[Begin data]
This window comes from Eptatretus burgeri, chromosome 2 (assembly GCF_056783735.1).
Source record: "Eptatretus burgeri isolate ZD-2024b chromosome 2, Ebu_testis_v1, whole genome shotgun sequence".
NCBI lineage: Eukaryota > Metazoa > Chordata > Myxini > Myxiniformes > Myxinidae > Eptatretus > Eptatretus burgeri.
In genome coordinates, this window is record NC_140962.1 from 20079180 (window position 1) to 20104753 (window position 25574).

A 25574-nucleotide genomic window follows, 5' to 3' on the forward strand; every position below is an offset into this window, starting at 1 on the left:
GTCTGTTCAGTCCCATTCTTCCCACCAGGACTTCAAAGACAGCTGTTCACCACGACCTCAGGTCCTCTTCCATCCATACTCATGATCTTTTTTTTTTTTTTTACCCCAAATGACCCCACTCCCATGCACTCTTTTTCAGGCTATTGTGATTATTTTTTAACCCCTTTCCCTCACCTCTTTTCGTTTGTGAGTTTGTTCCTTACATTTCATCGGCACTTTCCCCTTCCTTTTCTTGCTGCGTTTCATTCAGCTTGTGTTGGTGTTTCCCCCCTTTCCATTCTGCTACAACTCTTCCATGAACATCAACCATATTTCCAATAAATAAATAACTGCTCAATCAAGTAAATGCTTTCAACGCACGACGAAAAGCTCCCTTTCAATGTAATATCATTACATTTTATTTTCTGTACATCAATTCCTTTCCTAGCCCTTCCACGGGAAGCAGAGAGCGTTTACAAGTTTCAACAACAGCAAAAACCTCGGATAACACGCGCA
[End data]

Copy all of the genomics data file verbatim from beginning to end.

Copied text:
This window comes from Eptatretus burgeri, chromosome 2 (assembly GCF_056783735.1).
Source record: "Eptatretus burgeri isolate ZD-2024b chromosome 2, Ebu_testis_v1, whole genome shotgun sequence".
NCBI lineage: Eukaryota > Metazoa > Chordata > Myxini > Myxiniformes > Myxinidae > Eptatretus > Eptatretus burgeri.
In genome coordinates, this window is record NC_140962.1 from 20079180 (window position 1) to 20104753 (window position 25574).

A 25574-nucleotide genomic window follows, 5' to 3' on the forward strand; every position below is an offset into this window, starting at 1 on the left:
GTCTGTTCAGTCCCATTCTTCCCACCAGGACTTCAAAGACAGCTGTTCACCACGACCTCAGGTCCTCTTCCATCCATACTCATGATCTTTTTTTTTTTTTTTACCCCAAATGACCCCACTCCCATGCACTCTTTTTCAGGCTATTGTGATTATTTTTTAACCCCTTTCCCTCACCTCTTTTCGTTTGTGAGTTTGTTCCTTACATTTCATCGGCACTTTCCCCTTCCTTTTCTTGCTGCGTTTCATTCAGCTTGTGTTGGTGTTTCCCCCCTTTCCATTCTGCTACAACTCTTCCATGAACATCAACCATATTTCCAATAAATAAATAACTGCTCAATCAAGTAAATGCTTTCAACGCACGACGAAAAGCTCCCTTTCAATGTAATATCATTACATTTTATTTTCTGTACATCAATTCCTTTCCTAGCCCTTCCACGGGAAGCAGAGAGCGTTTACAAGTTTCAACAACAGCAAAAACCTCGGATAACACGCGCA